Imran had the sang froid to carry himself in the face of opposition. His great achievements may have been made possible by his relentless support of fellow pace bowlers whom he nurtured with care. But it is never to be forgotten that the young Imran bowled his heart out in near solitary splendour for a few years after Sarfraz Nawaz’s best had gone. The emergence of Wasim Akram, and then Waqar Younis, provided the team the ammunition even as it had the rare fortune of having a bowler-captain who knew best how to keep his attack in good order.

There were times when he bowled like a man possessed just when his colleagues were waning. There is a spell of bowling that is most highly regarded by those who saw it. This was in the Port of Spain Test on a wicket that offered little. Imran bowled and bowled from one end like the thoroughbred pace bowler that he is, to send the West Indians tumbling to defeat.

He picked up a fearsome reputation after what he did to the Indians at home in 1982-83. This was probably Imran at his best as he ripped through Gavaskar and company to pick up 40 wickets in six Tests. The figure itself pales in comparison to the effect he was having on a deep batting order, with swing bowling at a pace far beyond that, as it was believed then, at which the ball could actually move in the air. He was bowling well beyond the established concept of a critical speed.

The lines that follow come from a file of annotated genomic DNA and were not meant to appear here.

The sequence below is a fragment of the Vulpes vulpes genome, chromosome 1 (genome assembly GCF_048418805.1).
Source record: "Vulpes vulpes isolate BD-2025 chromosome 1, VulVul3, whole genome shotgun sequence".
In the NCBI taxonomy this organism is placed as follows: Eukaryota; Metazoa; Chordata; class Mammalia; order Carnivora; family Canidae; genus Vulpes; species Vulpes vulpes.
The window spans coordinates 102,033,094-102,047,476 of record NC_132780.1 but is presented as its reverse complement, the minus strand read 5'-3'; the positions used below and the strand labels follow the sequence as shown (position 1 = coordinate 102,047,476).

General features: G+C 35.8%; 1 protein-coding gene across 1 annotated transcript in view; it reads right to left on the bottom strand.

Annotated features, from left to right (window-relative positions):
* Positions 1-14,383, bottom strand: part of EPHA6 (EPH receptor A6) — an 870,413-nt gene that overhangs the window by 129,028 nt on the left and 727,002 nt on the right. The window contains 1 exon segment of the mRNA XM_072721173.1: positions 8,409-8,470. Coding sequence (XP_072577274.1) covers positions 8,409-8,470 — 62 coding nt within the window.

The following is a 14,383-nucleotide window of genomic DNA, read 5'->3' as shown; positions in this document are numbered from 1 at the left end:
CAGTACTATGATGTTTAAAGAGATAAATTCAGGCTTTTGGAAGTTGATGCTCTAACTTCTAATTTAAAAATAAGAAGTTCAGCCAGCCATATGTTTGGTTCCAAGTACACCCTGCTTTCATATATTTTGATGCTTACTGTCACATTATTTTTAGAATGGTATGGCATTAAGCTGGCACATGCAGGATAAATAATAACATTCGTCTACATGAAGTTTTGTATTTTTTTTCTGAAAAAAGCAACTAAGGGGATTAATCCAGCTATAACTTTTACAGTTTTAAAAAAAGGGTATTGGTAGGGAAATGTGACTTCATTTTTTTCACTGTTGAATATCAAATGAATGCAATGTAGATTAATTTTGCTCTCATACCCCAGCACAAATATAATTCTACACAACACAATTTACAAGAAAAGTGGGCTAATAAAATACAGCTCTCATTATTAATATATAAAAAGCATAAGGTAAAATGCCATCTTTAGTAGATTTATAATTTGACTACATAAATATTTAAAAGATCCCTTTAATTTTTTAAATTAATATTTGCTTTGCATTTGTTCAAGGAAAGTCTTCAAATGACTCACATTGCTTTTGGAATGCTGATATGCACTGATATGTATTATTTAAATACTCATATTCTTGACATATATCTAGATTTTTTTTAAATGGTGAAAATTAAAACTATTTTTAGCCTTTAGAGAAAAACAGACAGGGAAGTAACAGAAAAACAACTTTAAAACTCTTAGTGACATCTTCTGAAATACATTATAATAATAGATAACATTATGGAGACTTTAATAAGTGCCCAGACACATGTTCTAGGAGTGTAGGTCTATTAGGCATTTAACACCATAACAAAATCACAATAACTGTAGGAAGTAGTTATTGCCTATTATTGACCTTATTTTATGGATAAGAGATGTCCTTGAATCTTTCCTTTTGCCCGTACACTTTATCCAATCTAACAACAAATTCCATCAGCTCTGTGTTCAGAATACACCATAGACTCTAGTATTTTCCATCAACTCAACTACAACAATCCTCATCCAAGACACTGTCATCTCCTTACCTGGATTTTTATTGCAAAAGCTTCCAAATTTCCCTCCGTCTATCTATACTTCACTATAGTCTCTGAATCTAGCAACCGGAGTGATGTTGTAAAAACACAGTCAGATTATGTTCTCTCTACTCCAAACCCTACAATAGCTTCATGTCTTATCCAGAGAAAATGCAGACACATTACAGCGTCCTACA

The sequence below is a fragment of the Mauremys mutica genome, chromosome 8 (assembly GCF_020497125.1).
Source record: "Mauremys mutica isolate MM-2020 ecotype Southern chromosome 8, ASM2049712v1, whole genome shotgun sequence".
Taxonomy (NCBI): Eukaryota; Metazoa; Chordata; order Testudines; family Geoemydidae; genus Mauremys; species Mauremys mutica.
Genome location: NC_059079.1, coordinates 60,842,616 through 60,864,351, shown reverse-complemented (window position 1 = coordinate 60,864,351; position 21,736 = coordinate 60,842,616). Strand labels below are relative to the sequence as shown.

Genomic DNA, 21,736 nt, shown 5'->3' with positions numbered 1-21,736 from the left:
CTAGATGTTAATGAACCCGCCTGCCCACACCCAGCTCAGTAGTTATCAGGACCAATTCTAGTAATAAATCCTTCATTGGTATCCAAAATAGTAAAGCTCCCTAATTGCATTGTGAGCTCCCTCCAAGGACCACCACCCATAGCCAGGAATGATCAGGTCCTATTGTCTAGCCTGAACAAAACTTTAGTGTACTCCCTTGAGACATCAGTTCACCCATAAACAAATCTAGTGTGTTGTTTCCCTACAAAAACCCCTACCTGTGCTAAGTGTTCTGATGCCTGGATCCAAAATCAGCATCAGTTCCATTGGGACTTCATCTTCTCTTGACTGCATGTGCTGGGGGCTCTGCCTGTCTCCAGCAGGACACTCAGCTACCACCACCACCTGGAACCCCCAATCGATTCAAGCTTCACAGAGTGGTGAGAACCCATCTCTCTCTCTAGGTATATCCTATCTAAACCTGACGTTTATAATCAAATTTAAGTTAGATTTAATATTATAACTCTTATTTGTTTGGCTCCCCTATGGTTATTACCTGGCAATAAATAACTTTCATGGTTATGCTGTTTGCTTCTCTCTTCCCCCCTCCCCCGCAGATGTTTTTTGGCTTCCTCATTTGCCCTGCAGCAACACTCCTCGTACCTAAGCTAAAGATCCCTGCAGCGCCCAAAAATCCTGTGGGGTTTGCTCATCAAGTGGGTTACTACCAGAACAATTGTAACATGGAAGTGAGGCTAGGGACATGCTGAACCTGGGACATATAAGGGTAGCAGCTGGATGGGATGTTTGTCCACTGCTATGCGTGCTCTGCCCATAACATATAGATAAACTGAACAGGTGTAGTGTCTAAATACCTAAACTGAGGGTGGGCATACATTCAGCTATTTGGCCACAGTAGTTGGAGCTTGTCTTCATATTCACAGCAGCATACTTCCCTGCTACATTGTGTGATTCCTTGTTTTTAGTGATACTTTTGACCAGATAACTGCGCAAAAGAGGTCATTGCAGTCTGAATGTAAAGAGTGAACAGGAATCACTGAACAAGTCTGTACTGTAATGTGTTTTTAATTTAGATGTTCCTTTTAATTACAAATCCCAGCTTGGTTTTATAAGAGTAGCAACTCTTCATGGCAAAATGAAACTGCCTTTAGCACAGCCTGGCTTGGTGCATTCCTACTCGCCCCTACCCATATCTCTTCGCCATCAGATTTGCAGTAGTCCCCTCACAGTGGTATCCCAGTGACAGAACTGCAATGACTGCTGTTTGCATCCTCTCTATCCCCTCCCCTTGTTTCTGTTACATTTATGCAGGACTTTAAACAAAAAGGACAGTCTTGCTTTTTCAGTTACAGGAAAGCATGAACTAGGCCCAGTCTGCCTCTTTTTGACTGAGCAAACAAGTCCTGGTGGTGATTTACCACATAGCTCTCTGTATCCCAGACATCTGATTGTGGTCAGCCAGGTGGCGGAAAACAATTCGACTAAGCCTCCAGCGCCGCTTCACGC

Imran Khan with the World Cup in Melbourne in 1992.   -  Getty Images


The cricket world may be feeling the impact of the research that the Pakistanis had patiently carried out for years under the guidance of Sarfraz Nawaz, the big pace bowler with the swing that helped him achieve and the booming voice and the swear words that carried those achievements further. In some ways, Sarfraz was Imran’s guru though Imran himself will say that it was the years spent in Packer’s World Series Cricket which made him realise how quick he could be. He began remodelling his action after watching the successful West Indians while being able to recall with perfect ease the high flowing leap and the side-on delivery style he had been blessed with. The mixture of two techniques made him a bigger force since he could take the ball out while side-on and bring it in some way when he went wide of the crease.

As with all achievers, Imran had this ability to keep moving the goalposts. He would say that his one remaining ambition was to beat the West Indies in the Caribbean, an ambition that was to be denied only, as they say, by dubious umpiring. He followed that up by saying he wanted to beat India in India. His side did not beat Australia in Australia on two different occasions, on the first of which Imran was at his worst as a non-playing captain who tried to shape the team’s fortunes from the sidelines, and on the second when some more dubious umpiring is said to have baulked him.